Killswitch Engage

As Daylight Dies

Written by: AP on 14/12/2006 16:58:27

Killswitch Engage might as well proclaim themselves as the proprietors of metalcore and indeed the jesters of the genre. What most people don't realize but should realize is that the band's members are grown men and music school graduates. According to Maynard James Keenan, "once you take yourself too seriously the art will suffer", a philosophy Killswitch likes to subscribe to. Though a band's failure to transition and progress usually equals its demise in this genre, Killswitch Engage has produced a steady flow of their own sound, which has, unsurprisingly, survived thanks to the band's intricate knowledge of which strings to pull.

As much as I'd like to dislike "As Daylight Dies", I'd be a fool to do so. Technically, the album promises nothing new and delivers accordingly. Too many bands in this genre resort to shredding and solo-masturbation in an attempt to differentiate themselves, or simply to attract attention to their expensive guitars and tattoo-ridden bodies. Killswitch Engage write simple, but effective metal riffs and couple them with emotional choruses that are intentionally too angsty to be coming from grown men. As Cosmo Lee of Stylus magazine put it, the emphasis now is less on choruses and more on riffs.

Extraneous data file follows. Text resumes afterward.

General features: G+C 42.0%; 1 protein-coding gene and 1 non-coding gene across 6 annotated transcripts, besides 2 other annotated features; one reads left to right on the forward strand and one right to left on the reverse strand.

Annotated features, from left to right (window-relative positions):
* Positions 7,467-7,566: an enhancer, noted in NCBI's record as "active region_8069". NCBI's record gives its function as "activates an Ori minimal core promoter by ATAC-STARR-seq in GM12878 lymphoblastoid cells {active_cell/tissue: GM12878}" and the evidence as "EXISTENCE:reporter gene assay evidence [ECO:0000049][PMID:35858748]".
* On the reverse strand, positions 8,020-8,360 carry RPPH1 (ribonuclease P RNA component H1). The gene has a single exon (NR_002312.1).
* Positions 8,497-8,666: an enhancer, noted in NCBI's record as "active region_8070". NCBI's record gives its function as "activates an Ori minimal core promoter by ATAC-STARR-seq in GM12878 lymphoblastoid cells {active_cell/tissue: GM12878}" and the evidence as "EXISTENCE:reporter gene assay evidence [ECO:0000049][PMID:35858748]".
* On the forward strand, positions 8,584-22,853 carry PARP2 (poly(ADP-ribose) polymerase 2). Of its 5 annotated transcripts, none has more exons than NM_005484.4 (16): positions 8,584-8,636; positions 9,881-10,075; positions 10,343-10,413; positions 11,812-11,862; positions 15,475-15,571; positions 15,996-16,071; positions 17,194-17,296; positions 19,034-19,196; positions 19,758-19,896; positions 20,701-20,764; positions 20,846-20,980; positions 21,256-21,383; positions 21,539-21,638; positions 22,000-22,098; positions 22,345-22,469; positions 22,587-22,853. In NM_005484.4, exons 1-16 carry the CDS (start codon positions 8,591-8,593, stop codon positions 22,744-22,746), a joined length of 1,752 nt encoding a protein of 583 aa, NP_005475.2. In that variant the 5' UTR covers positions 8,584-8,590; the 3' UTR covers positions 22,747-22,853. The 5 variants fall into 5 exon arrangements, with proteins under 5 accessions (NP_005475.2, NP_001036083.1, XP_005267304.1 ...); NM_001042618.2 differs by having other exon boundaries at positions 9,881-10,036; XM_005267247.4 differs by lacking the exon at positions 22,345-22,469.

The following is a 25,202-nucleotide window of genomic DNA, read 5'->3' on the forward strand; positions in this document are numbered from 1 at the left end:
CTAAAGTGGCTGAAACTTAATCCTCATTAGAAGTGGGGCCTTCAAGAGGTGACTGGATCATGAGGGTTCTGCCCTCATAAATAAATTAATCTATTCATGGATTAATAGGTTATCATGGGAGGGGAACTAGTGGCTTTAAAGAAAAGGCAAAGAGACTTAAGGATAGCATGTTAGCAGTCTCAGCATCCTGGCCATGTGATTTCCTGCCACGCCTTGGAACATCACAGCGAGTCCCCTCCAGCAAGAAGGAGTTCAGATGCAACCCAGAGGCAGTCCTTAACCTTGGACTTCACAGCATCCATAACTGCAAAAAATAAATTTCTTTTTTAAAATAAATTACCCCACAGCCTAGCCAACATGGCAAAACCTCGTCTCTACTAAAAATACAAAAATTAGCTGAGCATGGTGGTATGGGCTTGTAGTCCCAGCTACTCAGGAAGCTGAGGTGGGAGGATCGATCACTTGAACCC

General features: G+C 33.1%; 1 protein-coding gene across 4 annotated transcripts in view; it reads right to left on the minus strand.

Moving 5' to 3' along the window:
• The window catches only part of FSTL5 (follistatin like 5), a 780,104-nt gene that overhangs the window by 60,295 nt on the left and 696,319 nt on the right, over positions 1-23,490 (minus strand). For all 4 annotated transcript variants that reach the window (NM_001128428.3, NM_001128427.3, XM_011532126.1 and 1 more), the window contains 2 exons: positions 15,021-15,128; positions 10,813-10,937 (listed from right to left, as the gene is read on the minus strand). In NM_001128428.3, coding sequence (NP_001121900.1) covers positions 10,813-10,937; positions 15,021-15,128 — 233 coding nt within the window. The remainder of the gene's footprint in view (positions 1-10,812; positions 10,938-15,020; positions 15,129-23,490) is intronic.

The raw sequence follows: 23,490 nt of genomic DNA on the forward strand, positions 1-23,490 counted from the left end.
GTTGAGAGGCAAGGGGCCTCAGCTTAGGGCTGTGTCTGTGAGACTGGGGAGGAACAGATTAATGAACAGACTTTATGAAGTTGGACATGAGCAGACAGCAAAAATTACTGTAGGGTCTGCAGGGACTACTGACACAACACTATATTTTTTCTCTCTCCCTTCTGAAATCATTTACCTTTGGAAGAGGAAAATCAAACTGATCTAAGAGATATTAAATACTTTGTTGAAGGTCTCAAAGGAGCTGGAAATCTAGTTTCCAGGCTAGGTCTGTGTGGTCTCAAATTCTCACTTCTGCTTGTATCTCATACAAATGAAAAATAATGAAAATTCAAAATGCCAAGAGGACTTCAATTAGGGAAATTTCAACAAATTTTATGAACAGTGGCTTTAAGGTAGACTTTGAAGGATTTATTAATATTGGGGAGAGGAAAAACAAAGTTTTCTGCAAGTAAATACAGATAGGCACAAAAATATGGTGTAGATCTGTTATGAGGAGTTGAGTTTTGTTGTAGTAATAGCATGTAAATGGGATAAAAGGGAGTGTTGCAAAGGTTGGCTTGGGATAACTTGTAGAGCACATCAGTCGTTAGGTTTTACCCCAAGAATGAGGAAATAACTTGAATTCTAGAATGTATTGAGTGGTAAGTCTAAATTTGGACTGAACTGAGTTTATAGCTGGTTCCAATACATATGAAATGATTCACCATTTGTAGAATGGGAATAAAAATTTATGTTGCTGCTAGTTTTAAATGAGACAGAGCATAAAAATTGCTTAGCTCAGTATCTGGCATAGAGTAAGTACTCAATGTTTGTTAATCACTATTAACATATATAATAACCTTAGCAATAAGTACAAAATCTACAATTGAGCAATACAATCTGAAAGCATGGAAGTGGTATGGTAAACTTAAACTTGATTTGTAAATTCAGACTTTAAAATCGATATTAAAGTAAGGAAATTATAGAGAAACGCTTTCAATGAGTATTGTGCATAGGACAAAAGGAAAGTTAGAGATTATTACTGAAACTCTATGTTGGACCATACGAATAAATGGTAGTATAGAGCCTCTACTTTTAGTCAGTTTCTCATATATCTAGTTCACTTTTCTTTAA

On the other hand, "As Daylight Dies" is like "The End of Heartache" revisited: fine-tuned but generally the same formula. In a way, this was the obvious path to follow, simply because the band is so damn good at what they do. They play metal as pop to scene kids and produce choruses that are catchy and emo as hell, and are thus prone to gather quite the fan base. This wasn't necessarily the wrong path to follow, either, because "The End of Heartache" is an excellent piece of music.

Could this album be better? Certainly. What inhibits album is that it has the potential to rock. Whenever an album does this, it inspires more frustration than awe, and this is the case with almost every song on "As Daylight Dies". If every song on the album sounded like "Reject Yourself" does minus its unnecessary chorus, we'd have one of the best metalcore albums of our time. Nonetheless, an album worth owning.

7

Download: Reject Yourself, Unbroken
For the fans of: All That Remains
Listen: Myspace

Release date 20.11.2006
Roadrunner

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